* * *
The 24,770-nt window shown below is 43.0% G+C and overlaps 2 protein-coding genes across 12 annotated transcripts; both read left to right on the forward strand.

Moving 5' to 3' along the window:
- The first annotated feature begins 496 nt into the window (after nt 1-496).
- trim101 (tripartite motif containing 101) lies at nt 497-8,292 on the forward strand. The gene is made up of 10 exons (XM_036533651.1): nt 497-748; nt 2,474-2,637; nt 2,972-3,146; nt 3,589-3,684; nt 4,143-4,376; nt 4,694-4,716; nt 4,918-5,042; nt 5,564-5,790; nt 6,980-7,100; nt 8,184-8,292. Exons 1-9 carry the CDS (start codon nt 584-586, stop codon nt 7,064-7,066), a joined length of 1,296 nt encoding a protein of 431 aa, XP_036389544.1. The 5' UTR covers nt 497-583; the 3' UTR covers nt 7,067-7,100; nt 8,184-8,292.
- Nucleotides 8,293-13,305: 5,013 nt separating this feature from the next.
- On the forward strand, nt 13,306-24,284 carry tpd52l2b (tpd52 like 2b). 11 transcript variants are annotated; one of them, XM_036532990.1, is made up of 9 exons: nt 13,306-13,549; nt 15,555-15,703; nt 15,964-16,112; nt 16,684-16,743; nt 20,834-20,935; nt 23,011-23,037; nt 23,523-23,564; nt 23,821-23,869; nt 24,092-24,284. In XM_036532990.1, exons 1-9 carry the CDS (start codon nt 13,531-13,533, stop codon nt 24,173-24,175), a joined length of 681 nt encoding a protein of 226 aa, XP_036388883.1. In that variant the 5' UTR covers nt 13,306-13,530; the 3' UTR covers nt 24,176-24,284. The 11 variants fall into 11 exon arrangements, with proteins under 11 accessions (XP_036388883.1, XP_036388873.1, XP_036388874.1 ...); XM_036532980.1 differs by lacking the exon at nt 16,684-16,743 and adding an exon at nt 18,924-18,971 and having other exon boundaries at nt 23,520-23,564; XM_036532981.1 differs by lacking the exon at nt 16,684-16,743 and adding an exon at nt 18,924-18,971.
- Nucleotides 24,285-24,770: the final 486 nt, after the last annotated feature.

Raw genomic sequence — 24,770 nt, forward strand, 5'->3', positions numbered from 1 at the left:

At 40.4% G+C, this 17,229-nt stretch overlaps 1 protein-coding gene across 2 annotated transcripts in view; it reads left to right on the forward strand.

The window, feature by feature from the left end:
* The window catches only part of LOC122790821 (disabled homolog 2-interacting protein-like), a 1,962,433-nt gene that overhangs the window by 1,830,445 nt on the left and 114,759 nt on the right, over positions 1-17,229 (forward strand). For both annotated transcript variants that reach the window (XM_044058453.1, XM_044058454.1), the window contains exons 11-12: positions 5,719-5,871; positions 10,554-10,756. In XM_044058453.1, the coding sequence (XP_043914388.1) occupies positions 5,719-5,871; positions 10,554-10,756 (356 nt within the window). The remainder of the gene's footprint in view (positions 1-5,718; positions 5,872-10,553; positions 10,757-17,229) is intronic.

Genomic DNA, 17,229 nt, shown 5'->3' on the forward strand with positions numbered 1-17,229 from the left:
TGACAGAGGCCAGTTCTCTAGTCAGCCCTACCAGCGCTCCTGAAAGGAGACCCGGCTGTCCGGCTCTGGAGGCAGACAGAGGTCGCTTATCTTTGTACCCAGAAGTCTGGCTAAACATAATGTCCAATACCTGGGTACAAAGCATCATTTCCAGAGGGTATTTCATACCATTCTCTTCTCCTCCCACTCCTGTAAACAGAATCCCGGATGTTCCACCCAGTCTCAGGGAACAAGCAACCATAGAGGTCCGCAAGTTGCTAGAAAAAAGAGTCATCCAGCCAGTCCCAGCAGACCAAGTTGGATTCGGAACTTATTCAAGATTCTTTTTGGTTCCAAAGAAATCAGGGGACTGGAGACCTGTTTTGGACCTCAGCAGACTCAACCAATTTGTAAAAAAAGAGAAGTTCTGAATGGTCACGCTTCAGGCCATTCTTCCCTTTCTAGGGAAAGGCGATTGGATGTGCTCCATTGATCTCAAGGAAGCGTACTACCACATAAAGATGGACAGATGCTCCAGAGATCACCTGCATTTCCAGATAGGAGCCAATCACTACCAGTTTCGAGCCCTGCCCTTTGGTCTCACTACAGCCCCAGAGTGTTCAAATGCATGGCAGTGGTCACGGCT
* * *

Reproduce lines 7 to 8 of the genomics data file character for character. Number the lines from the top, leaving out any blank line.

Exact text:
- Nucleotides 24,285-24,770: the final 486 nt, after the last annotated feature.

Raw genomic sequence — 24,770 nt, forward strand, 5'->3', positions numbered from 1 at the left: